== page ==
Ellen Swallow Richards
 Born 3 Dec 1842; died 30 Mar 1911 at age 68.   quotes
American chemist (née Ellen Henrietta Swallow) who was the founder of the home economics movement in the United States. She was the first woman admitted to the Massachusetts Institute of Technology (MIT), graduated with a B.S. in 1873, and stayed on as a chemistry assistant. She set to work analyzing Boston's water supply. In Nov 1876, she created the Woman's Laboratory at MIT where women could learn the rudiments of science. In 1884, MIT made Richards its first woman faculty member. She helped develop a new curriculum in air, water, and sewage chemistry. However, she also saw the home and child-rearing as complex and important work, saying the women who did it should be educated. She spent thirty years developing the concept of domestic science.
Ellen Swallow: The Woman Who Founded Ecology, by Robert Clarke. - book suggestion.
  Cleveland Abbe
 Born 3 Dec 1838; died 28 Oct 1916 at age 77.   quotes
American meteorologist, inventor and astronomer, who as America’s first professional meteorologist is regarded as the “father of the U.S. Weather Bureau” (later renamed the National Weather Service). In 1867, he made an early evaluation of the Magellanic Clouds. On 1 Sep 1869, Abbe began with his own private weather reporting and warning service at Cincinnati, Ohio, issuing bulletins of his weather reports. Shortly thereafter, on 9 Feb 1870, Congress authorized the Weather Service of the United States, under the direction of the Signal Service. At that time, Abbe was the only person in the nation with experience in gathering telegraphic reports and using them to draw weather maps and make forecasts. Consequently, Abbe was offered a leading position in this new service. He accepted, and on 3 Jan 1871 became the official weather forecaster.«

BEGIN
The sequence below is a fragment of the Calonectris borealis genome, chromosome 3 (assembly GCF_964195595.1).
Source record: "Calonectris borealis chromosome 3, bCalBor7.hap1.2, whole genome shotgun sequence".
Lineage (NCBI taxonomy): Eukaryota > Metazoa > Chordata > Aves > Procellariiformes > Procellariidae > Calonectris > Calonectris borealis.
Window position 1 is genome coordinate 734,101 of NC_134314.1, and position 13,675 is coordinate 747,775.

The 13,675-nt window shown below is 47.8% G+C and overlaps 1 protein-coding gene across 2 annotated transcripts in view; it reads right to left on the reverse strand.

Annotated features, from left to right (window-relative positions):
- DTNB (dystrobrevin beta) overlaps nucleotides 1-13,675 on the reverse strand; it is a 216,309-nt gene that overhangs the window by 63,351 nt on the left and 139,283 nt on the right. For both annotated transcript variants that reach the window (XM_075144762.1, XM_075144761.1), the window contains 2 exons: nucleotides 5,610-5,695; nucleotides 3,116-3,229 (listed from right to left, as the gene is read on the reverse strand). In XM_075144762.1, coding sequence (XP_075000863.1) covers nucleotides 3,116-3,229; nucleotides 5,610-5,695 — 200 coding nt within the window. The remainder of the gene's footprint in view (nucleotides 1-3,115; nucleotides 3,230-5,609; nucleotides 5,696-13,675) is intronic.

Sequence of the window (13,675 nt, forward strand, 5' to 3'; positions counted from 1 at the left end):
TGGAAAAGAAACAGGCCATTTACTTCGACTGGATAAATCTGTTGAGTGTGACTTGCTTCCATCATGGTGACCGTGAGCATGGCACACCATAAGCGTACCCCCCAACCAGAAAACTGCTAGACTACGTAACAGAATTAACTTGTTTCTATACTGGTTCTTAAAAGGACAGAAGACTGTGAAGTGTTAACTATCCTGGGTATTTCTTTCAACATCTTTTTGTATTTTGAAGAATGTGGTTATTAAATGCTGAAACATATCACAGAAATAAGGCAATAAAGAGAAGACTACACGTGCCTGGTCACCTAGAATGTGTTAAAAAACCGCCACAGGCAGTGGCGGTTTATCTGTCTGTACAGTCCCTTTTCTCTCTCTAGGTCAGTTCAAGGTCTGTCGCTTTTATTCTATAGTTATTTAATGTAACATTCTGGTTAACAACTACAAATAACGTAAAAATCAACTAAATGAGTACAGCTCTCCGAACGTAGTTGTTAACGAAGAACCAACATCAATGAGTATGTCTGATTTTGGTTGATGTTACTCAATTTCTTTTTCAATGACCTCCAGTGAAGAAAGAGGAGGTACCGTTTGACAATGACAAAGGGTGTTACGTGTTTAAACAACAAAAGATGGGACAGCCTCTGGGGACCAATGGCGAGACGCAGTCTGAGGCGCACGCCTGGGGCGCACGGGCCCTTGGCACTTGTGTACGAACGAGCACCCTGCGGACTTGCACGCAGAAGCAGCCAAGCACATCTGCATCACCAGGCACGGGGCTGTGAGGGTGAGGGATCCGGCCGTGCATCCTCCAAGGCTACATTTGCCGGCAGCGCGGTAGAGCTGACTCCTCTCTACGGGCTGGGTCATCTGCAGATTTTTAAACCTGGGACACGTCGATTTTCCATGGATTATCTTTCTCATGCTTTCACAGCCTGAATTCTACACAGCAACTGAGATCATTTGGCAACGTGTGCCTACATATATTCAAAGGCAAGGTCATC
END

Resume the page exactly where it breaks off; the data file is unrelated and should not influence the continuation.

Carlos Juan Finlay
 Born 3 Dec 1833; died 20 Aug 1915 at age 81.
Cuban epidemiologist who contributed to the etiology and pathology of yellow fever. He pioneered the recognition of the mosquito as the agent of transmission from infected to healthy humans, which idea he published in 1881. This disease can cause horrible deaths in epidemic numbers. His experimental work pointed to the mosquito, Aedes aegypti. Despite the publication of his significant work in 1886, his ideas were ahead of their time, and ignored by the medical community until 20 years later, then 14 years after his death. His work was taken up by the Reed Commission in 1900. Finlay served in Cuba as the chairman of the commission on infectious diseases, Havana (1899-1902) and chief sanitary officer (1902-09).«
  Max Joseph von Pettenkofer
 Born 3 Dec 1818; died 10 Feb 1901 at age 82.
German chemist and physiologist whose in his early career worked on industrial chemical processes and analysis of urine and bile acids. At age 26, he became an assistant at the Royal Mint (1845), and improved methods to separate silver and gold. Yet, he is better remembered as a principle founder of public health medicine or hygiene. He studied the need for adequate nutrition. Carl von Voit, a former student, joined him in the design and construction of a respiration chamber to accuracy measure a person's metabolism of protein, fat and carbohydrate, under various conditions of ambient temperature and amount of exercise, or rest. He also developed standards for adequate ventilation in schools and hospitals. Later in his life, he turned to investigations of the epidemiology of the deadly public diseases of cholera and typhoid. He died by suicide.«
  Sir Rowland Hill
 Born 3 Dec 1795; died 27 Aug 1879 at age 83.